When Netflix announced it was adding Inspector Gadget to its ever-expanding roster of kids' shows last month, fans of a certain age got very nostalgic. Among the cartoons Millennials were raised on, hardly any was more beloved than the bumbling bionic Gadget.

But Netflix isn't bringing the old Gadget back. And neither is the show's production company, DIC Entertainment, which was acquired by Cookie Jar Group in 2008 and ultimately sold to Canada's DHX Media four years later.

The new DHX-produced series, which premieres on March 27, now looks drastically different thanks to a CGI facelift, new characters, and—sigh—a new theme song. Question is, will modernizing a well-known character like Gadget fall flat? And with Andy Heyward, one of the show's three original creators out (Bruno Bianchi passed away in 2011), can co-creator Jean Chalopin retain its old sensibility?

Steven DeNure, president and COO of DHX Media, was thrilled to acquire the rights to Gadget in 2012. But he worried the old Gadget wouldn't appeal to its target audience of young children.

For starters, the pacing was painfully slow. Kids today are used to fast-moving commercials, quick cuts, and a thing called the Internet. (Kids in the '80s, it seems, had more patience.) "If you do a show that's slow-moving today, you lose the attention of your audience," Chalopin says, "so we had to accelerate the pace."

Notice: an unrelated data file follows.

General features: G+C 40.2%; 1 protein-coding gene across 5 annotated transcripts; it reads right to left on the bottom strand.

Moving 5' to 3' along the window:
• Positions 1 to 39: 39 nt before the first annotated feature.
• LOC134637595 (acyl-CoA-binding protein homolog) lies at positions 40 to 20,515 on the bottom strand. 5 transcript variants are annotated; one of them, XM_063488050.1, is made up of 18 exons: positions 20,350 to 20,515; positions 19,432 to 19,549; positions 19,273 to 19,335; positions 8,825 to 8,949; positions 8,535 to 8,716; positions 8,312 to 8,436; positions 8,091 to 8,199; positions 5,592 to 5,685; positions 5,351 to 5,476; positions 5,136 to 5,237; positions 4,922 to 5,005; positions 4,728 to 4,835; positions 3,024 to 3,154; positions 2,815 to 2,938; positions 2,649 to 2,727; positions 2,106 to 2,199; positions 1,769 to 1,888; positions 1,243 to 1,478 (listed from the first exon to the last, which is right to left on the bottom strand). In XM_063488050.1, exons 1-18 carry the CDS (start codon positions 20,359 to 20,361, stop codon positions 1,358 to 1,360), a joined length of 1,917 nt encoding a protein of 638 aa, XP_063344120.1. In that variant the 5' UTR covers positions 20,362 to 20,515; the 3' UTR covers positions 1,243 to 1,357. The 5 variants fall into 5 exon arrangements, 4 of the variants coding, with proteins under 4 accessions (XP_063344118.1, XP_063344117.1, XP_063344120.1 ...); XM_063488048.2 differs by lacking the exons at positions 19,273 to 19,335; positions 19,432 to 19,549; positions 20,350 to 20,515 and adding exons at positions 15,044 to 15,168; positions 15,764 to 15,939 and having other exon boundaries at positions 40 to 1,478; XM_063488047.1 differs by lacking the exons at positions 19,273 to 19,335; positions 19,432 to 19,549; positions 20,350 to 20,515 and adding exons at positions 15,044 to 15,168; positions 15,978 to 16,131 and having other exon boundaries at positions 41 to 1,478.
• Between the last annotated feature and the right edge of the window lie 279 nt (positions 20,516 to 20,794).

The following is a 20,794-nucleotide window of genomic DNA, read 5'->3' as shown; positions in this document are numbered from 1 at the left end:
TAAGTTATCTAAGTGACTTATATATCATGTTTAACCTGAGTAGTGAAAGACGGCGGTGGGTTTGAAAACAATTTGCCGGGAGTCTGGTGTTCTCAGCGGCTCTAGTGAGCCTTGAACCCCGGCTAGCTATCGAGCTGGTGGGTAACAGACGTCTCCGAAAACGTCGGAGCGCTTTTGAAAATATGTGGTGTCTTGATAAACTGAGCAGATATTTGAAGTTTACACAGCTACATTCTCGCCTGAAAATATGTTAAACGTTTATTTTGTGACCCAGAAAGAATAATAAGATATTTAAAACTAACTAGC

To do so, he turned to 3D animation. He also cut the 24-minute plots down to two shorts that clock in at 11 minutes each.

In doing visual research, Phillip Stamp, vice president of DHX Media and head of the Halifax studio where the new Gadget was made, found an "infinite supply of fan art of Gadget, Penny, and Brain," from anime styles to renderings of their old look, suggesting fans would be open to changes. However, in order to retain the spirit of the original series, many aspects were kept the same. In the remake Gadget still wears his trench coat and cap, while Penny, always in pig tails, still dresses casually, albeit now in a hoodie.